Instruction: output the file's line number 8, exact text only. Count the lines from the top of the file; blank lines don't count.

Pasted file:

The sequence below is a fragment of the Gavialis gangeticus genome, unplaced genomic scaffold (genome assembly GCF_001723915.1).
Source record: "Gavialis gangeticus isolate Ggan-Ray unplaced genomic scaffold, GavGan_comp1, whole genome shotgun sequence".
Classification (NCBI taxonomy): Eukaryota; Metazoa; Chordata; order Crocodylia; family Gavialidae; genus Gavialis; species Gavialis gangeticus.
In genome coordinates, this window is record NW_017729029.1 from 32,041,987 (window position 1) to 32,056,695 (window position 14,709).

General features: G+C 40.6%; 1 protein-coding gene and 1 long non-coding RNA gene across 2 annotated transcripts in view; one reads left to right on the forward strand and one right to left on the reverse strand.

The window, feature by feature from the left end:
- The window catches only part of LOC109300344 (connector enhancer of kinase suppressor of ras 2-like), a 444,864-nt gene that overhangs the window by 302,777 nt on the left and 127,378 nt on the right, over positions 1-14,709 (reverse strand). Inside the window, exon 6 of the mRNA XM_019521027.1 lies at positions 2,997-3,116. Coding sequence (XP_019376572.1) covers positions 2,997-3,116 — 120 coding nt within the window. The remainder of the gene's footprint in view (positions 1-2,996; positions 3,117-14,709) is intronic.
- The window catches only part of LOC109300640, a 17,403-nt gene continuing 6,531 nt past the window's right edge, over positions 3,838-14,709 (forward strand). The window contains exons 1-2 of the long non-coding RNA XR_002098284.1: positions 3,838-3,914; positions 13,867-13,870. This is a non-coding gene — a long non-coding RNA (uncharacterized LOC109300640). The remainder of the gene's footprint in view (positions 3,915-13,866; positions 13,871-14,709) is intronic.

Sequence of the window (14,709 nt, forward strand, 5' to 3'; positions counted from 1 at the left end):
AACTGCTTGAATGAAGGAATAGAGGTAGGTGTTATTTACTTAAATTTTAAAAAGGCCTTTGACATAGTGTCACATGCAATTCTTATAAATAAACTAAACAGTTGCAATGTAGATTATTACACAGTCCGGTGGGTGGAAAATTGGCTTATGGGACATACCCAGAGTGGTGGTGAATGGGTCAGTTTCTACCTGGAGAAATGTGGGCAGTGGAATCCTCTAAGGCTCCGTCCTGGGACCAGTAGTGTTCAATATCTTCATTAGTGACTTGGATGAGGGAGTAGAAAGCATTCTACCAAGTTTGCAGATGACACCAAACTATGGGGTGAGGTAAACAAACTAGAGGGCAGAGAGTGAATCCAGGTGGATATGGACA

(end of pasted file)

- The window catches only part of LOC109300640, a 17,403-nt gene continuing 6,531 nt past the window's right edge, over positions 3,838-14,709 (forward strand). The window contains exons 1-2 of the long non-coding RNA XR_002098284.1: positions 3,838-3,914; positions 13,867-13,870. This is a non-coding gene — a long non-coding RNA (uncharacterized LOC109300640). The remainder of the gene's footprint in view (positions 3,915-13,866; positions 13,871-14,709) is intronic.